The percentage of uranium oxide as compared to the entire formula is 1,35%, which is about what usually goes into the making of uranium/vaseline/canary glass (1 - 2% of total batch weight).  The percentage of lead?  22% for the entire batch.

I found the inclusion of that much lead in the formula to be just as big a surprise as finding the formula in the first place!

Dave

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Offline Frank

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Flint Glass. What is it?
« Reply #18 on: June 25, 2005, 06:49:21 PM »
SUMMATION

Flint was used as a source af silica dioxide and used as an alkali for glassmaking. (It is likely to be shown in more modern recipes as SiO2 or Silicon Dioxide or just Quartz).

It appears to have been largely displaced by Lead Oxide and other alkalis.

The word flint glass was then adopted as a replacement for the term Crystal Glass c1700 but in more recent times glass made with lead has again become commonly referred to as Crystal.

It has been widely used in US and UK to refer to colourless glass and in particular with bottlemaking.

-----------------------------------------

It is interesting the way that a word with a specific meaning gets adapted, presumably for marketting purposes to become almost meaningless (effectively).

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Offline Bernard C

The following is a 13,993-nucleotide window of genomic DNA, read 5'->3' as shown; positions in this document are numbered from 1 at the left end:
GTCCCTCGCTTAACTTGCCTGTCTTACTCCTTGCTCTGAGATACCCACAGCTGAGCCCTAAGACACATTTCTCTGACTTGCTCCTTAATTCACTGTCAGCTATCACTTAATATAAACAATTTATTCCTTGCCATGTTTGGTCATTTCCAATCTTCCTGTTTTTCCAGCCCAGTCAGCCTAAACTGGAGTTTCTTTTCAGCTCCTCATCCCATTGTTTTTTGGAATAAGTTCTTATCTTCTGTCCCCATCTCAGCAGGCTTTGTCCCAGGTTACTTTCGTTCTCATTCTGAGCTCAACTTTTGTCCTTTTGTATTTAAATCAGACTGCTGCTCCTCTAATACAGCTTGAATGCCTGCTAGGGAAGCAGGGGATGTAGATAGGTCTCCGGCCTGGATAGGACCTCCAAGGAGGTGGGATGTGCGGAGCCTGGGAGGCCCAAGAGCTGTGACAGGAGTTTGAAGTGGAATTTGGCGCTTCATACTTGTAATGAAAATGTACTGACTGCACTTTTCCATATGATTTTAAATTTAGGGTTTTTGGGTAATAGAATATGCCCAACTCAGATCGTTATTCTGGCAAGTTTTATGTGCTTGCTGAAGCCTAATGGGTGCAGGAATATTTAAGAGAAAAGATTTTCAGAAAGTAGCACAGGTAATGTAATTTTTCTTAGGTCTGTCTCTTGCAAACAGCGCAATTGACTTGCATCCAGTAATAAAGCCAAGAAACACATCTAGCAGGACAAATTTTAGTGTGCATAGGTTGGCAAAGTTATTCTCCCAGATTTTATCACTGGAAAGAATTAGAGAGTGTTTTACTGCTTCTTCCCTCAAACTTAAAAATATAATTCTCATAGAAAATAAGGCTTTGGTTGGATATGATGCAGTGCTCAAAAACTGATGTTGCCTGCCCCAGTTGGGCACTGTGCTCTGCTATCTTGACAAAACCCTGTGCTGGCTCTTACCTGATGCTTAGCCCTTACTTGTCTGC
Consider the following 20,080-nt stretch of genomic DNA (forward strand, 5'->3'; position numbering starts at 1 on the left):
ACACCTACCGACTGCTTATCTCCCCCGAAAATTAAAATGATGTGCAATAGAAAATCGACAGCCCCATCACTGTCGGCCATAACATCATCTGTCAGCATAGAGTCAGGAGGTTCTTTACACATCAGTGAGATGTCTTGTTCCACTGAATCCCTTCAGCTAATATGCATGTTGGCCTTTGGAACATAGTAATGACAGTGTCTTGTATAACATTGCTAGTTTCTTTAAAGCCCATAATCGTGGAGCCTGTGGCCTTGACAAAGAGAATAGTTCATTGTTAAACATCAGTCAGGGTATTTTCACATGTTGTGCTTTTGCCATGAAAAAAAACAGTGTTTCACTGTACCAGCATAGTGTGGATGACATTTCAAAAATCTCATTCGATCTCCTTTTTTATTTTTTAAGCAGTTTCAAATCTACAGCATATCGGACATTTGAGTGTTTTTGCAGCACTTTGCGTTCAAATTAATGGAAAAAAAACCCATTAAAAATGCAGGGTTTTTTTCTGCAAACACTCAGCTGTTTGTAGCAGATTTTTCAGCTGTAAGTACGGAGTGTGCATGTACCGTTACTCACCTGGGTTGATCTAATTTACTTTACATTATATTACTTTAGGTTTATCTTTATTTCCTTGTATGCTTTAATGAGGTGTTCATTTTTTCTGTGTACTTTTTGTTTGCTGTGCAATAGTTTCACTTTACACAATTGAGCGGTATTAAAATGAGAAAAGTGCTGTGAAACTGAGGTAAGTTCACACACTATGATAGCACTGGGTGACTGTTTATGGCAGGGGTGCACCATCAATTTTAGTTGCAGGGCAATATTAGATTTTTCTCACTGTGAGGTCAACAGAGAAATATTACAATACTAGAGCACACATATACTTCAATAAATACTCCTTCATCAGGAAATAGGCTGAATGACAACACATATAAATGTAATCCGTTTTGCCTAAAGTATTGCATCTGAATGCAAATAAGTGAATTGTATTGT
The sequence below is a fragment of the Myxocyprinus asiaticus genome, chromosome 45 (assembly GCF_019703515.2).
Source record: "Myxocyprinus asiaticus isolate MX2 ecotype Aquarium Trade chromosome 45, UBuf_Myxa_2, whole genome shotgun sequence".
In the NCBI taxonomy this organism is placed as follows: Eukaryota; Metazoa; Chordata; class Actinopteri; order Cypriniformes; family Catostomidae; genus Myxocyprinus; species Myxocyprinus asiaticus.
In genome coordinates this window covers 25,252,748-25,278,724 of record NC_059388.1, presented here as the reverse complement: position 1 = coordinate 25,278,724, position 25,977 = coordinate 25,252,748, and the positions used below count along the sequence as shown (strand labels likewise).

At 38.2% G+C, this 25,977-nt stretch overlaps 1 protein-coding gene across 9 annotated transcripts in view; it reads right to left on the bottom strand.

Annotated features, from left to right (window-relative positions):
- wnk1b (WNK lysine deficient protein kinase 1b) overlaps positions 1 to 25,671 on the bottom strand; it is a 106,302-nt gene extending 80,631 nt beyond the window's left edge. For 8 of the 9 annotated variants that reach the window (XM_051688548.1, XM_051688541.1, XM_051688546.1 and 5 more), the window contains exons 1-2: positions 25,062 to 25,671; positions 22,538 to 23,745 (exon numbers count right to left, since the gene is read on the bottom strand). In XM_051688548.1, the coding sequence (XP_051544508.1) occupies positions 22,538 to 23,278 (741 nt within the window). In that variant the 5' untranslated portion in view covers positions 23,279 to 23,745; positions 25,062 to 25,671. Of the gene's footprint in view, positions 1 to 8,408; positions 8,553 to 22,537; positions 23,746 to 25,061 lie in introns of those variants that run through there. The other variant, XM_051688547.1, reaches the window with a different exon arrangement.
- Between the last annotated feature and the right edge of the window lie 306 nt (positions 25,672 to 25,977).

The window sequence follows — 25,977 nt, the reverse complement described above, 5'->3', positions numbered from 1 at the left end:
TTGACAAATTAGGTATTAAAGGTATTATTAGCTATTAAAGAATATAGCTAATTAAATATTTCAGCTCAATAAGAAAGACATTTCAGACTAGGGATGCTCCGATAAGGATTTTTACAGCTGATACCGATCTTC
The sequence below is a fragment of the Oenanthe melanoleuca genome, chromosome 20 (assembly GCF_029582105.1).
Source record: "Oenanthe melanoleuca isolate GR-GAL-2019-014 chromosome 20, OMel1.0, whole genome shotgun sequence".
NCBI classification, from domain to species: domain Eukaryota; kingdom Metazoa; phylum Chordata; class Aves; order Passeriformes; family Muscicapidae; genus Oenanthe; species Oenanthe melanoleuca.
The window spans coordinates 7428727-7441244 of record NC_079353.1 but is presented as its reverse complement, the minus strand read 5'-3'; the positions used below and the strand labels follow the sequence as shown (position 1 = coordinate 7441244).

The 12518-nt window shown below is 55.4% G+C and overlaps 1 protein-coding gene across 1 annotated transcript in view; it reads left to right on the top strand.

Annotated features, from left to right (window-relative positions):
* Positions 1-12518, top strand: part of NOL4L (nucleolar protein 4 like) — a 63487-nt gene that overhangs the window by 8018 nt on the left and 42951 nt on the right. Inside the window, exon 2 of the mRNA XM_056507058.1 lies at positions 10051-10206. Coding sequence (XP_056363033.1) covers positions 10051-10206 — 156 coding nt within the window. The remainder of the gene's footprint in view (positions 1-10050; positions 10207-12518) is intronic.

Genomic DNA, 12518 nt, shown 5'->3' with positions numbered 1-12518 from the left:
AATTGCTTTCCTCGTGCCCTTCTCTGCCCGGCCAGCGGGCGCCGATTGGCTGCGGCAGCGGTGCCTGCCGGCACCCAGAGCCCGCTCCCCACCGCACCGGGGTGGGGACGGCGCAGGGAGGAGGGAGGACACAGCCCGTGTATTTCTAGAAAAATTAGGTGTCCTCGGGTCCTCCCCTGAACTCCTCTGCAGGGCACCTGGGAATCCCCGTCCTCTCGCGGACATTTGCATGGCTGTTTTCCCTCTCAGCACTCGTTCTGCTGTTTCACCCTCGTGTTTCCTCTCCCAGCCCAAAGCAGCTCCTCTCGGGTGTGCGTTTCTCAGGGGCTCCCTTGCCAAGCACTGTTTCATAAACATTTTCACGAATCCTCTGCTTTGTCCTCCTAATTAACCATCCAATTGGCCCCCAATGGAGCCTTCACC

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Flint Glass. What is it?
« Reply #19 on: June 25, 2005, 07:37:26 PM »
Checking my reference material, Sowerby, Davidson, Jobling and Bagley all used the term "flint" around the 1930s to '60s to describe standard uncoloured glass, i.e. except special glass such as Jobling's Pyrex and Davidson's equivalent, Silbo.   In this context, "flint" is not at all confusing or ambiguous.

Bagley, to a much lesser extent Davidson, and possibly the other two glassworks used the term "white" as an alternative.   At first I found this really confusing, as I think of white as a colour, in a similar way to black, blue, green and red.   I met the term on Tyneside when I first stood at fairs and markets there some years ago.   It was in common use by older dealers and members of the public.   I suspect that it may originate from bottlemaking or, perhaps, glasses for the licensed trade.

Bernard C.  8)